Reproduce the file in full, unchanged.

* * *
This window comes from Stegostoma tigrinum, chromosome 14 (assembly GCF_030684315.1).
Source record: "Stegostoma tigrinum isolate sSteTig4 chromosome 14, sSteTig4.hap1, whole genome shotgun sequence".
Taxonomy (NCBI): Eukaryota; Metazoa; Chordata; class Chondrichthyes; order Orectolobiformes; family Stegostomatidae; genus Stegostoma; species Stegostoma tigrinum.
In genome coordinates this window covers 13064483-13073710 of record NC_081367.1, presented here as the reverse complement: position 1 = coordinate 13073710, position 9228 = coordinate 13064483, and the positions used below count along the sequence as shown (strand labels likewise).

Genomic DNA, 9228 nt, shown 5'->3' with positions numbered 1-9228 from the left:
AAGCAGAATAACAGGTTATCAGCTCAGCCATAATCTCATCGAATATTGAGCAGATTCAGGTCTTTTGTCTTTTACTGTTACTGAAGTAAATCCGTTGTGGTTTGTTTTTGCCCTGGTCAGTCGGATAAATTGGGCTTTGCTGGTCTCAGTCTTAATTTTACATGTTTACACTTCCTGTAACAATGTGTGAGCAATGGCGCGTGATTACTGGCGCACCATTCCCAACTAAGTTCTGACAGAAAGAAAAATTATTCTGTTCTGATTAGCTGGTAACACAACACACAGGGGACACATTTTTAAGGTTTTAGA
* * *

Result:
This window comes from Stegostoma tigrinum, chromosome 14 (assembly GCF_030684315.1).
Source record: "Stegostoma tigrinum isolate sSteTig4 chromosome 14, sSteTig4.hap1, whole genome shotgun sequence".
Taxonomy (NCBI): Eukaryota; Metazoa; Chordata; class Chondrichthyes; order Orectolobiformes; family Stegostomatidae; genus Stegostoma; species Stegostoma tigrinum.
In genome coordinates this window covers 13064483-13073710 of record NC_081367.1, presented here as the reverse complement: position 1 = coordinate 13073710, position 9228 = coordinate 13064483, and the positions used below count along the sequence as shown (strand labels likewise).

Genomic DNA, 9228 nt, shown 5'->3' with positions numbered 1-9228 from the left:
AAGCAGAATAACAGGTTATCAGCTCAGCCATAATCTCATCGAATATTGAGCAGATTCAGGTCTTTTGTCTTTTACTGTTACTGAAGTAAATCCGTTGTGGTTTGTTTTTGCCCTGGTCAGTCGGATAAATTGGGCTTTGCTGGTCTCAGTCTTAATTTTACATGTTTACACTTCCTGTAACAATGTGTGAGCAATGGCGCGTGATTACTGGCGCACCATTCCCAACTAAGTTCTGACAGAAAGAAAAATTATTCTGTTCTGATTAGCTGGTAACACAACACACAGGGGACACATTTTTAAGGTTTTAGA